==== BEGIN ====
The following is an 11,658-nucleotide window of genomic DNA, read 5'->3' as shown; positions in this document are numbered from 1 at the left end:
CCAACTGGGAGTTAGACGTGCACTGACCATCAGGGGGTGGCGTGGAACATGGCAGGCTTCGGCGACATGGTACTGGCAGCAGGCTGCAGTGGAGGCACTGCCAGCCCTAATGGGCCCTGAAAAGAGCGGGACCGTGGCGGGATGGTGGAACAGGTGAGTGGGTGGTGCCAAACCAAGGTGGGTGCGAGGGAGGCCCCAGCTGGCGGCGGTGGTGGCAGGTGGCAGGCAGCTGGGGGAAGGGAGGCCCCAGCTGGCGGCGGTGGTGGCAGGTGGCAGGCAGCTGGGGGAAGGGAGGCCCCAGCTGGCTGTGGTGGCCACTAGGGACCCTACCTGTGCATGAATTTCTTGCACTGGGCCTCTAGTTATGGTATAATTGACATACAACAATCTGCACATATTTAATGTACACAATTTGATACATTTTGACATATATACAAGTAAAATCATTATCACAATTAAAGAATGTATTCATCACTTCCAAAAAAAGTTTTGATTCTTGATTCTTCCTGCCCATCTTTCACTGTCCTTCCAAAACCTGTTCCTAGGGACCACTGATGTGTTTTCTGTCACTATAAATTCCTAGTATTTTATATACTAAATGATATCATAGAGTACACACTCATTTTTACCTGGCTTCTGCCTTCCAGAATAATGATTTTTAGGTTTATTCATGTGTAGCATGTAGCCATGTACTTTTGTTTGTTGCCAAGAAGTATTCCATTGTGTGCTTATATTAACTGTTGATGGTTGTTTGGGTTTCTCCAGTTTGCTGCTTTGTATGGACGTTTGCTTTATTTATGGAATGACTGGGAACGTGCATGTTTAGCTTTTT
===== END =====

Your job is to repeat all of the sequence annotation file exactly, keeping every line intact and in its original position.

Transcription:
The following is an 11,658-nucleotide window of genomic DNA, read 5'->3' as shown; positions in this document are numbered from 1 at the left end:
CCAACTGGGAGTTAGACGTGCACTGACCATCAGGGGGTGGCGTGGAACATGGCAGGCTTCGGCGACATGGTACTGGCAGCAGGCTGCAGTGGAGGCACTGCCAGCCCTAATGGGCCCTGAAAAGAGCGGGACCGTGGCGGGATGGTGGAACAGGTGAGTGGGTGGTGCCAAACCAAGGTGGGTGCGAGGGAGGCCCCAGCTGGCGGCGGTGGTGGCAGGTGGCAGGCAGCTGGGGGAAGGGAGGCCCCAGCTGGCGGCGGTGGTGGCAGGTGGCAGGCAGCTGGGGGAAGGGAGGCCCCAGCTGGCTGTGGTGGCCACTAGGGACCCTACCTGTGCATGAATTTCTTGCACTGGGCCTCTAGTTATGGTATAATTGACATACAACAATCTGCACATATTTAATGTACACAATTTGATACATTTTGACATATATACAAGTAAAATCATTATCACAATTAAAGAATGTATTCATCACTTCCAAAAAAAGTTTTGATTCTTGATTCTTCCTGCCCATCTTTCACTGTCCTTCCAAAACCTGTTCCTAGGGACCACTGATGTGTTTTCTGTCACTATAAATTCCTAGTATTTTATATACTAAATGATATCATAGAGTACACACTCATTTTTACCTGGCTTCTGCCTTCCAGAATAATGATTTTTAGGTTTATTCATGTGTAGCATGTAGCCATGTACTTTTGTTTGTTGCCAAGAAGTATTCCATTGTGTGCTTATATTAACTGTTGATGGTTGTTTGGGTTTCTCCAGTTTGCTGCTTTGTATGGACGTTTGCTTTATTTATGGAATGACTGGGAACGTGCATGTTTAGCTTTTT